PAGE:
Have you started saving for your emergency fund? I encourage you to do so if you have not. For those who have already reached the targeted emergency fund, I congratulate you. This means you are ready to invest.

There are a number of ways that you can invest in the financial markets. As an investor, you would want to make the right investment choice that best suits your financial needs. Hence, you must take charge of your own investment.

As a start, you should get yourself familiar with the different types of investment instrument available in the financial market. The common ones are:

a) Bank Deposit
Bank deposits like fixed deposit accounts are usually short term investments to hold money for use in the near future. It is easily convertible to cash. Such deposit has low risk of losing value but offer low potential returns.

b) Insurance Products with savings or investment element
These are product that provide not only protection but also a saving or investment plans. Examples of these are whole life polices, endowment polices, annuities, and investment linked insurance policies.

c) Bonds
When investing in bonds or fixed income/debt securities, you are actually lending money to finance a corporation or the government's operation, becoming a creditor of the corporation or government. Bond investments are interest earning and the bonds value appreciate or depreciate in relation to interest rate changes. This is generally a safe investment. However, except for bonds from the government, bonds carry the potential risk of default, no matter how remote that risk might be.

d) Structured Deposits
A structured deposit is essentially a combination of a deposit and an investment product where the return is dependent on the performance of some underlying financial instrument. Typical financial instruments linked to such deposits include market indices, equities, interest rates, fixed income instruments, foreign exchange or a combination of these.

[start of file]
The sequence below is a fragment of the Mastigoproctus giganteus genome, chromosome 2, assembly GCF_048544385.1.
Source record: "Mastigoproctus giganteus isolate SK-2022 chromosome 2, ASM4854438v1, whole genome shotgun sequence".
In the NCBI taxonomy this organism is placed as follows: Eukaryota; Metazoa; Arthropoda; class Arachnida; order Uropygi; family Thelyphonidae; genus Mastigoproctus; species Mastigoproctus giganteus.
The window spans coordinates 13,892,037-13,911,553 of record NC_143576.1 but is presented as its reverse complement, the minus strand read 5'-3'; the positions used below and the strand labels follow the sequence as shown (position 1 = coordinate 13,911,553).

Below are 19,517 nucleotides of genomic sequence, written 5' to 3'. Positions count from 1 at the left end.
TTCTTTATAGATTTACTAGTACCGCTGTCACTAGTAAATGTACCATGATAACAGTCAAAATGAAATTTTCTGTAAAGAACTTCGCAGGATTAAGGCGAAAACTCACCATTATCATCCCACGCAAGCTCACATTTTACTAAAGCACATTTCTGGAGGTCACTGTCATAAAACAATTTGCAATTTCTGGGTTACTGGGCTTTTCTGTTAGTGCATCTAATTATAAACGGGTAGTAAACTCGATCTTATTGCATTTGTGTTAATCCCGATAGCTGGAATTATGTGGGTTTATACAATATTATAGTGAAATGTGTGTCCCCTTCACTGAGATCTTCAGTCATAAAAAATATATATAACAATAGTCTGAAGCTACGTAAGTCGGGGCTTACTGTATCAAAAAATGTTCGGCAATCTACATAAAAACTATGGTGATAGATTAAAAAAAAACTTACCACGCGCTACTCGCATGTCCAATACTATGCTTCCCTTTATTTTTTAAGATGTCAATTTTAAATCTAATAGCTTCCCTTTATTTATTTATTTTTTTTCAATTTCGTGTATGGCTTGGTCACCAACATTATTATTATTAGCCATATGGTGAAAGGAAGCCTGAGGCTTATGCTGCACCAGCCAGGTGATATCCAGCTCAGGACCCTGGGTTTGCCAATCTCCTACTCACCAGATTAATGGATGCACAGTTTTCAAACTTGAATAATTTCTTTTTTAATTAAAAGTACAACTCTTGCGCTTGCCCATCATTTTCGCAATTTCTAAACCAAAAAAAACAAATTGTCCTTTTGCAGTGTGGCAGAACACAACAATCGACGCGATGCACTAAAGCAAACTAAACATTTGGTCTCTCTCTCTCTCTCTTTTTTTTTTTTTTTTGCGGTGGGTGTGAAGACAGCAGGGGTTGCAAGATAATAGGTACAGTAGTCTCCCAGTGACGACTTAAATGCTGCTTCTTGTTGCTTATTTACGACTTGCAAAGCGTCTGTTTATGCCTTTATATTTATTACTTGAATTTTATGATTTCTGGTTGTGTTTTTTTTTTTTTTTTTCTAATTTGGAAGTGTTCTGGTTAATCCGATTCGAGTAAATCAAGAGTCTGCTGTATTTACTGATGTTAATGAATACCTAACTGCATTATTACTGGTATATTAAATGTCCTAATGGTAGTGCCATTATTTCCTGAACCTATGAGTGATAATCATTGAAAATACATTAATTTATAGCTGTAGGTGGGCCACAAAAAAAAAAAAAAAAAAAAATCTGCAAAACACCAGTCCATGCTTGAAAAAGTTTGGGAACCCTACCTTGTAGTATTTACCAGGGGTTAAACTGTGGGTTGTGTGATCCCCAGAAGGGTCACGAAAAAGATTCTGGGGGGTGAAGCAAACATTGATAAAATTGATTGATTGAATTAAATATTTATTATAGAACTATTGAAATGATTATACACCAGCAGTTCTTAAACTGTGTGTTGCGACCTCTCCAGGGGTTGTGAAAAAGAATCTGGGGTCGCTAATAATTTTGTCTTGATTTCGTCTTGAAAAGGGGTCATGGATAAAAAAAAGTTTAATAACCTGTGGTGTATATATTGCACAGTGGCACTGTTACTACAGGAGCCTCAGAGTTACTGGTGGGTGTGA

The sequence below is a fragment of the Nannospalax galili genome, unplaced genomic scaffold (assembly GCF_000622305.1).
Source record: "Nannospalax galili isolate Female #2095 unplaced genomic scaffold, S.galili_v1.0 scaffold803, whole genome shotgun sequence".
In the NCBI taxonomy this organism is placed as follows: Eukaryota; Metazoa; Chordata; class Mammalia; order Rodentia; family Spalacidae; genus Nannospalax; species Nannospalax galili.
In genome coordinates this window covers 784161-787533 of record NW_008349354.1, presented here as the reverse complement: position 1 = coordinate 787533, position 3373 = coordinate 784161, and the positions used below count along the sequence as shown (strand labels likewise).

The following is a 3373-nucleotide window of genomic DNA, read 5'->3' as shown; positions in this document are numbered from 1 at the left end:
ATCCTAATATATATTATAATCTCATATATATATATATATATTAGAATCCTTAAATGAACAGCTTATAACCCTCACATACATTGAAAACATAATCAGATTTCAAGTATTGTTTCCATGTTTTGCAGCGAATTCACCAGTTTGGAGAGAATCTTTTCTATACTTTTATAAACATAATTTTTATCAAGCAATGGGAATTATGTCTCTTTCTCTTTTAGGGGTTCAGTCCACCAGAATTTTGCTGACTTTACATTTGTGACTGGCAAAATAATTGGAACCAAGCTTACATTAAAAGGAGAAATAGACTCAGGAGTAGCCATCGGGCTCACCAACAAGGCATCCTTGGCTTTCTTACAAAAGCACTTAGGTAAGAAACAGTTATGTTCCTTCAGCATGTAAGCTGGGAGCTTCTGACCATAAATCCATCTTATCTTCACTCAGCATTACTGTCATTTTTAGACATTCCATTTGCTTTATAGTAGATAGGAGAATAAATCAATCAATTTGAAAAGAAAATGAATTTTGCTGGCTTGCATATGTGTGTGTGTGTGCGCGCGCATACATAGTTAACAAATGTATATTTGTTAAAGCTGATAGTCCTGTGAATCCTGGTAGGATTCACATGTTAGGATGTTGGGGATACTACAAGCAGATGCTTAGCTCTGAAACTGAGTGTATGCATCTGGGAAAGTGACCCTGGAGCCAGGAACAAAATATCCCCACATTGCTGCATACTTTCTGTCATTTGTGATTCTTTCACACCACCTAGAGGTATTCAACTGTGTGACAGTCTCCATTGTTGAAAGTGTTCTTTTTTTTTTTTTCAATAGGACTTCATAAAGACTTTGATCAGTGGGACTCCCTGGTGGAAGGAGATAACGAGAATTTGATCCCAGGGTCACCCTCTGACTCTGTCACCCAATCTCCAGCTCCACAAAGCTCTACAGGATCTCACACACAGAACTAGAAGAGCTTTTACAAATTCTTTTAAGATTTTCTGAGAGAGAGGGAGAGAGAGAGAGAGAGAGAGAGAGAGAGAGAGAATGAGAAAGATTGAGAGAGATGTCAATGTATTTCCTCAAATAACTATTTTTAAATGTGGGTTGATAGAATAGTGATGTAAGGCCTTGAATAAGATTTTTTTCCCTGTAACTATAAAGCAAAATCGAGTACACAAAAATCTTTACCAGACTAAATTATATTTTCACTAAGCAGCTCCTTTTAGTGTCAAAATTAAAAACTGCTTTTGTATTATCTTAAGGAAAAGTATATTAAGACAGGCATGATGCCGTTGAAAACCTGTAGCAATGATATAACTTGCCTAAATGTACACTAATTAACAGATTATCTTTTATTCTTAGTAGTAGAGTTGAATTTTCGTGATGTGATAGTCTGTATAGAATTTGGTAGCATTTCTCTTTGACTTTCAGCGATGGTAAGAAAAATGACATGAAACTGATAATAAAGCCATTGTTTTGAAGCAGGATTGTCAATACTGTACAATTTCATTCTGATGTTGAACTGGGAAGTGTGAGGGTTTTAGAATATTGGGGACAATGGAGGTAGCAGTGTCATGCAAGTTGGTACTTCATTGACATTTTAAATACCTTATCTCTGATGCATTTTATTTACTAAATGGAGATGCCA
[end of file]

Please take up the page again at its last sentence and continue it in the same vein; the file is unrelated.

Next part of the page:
e) Mutual Funds / Managed Funds /Unit Trust
A mutual fund is an investment company that takes cash from investors and invest it into diversified securities, providing investors with both diversification and professional management of their funds. A mutual funds invest in stocks, property, bonds, options, money market securities, and commodities to name a few, depending on the fund's investment objectives.

f) Shares and Equity
Stock investment is equivalent to holding an ownership in a corporation, and your investment value appreciates as the price of the shares or equity goes up and vice versa. This is considered a high risk investment, unless you managed it well with great discipline.

g) Option Trading
An option is a contract between two parties giving the taker (buyer) the right, but not the obligation, to buy or sell a security at a predetermined price on or before a predetermined date. To acquire this right, the taker pays a premium to the writer (seller) of the contract. There are two types of options available: call options and put options. Call options give the taker the right, but not the obligation, to buy a security at a predetermined price on or before a predetermined date. Put options give the taker the right, but on the obligation, to sell a security at a predetermined price on or before a predetermined date. The taker of the put is only required to deliver the underlying shares if they exercise the option.

Above are just a brief account of what they are. You will get more details in due course. So stay tuned.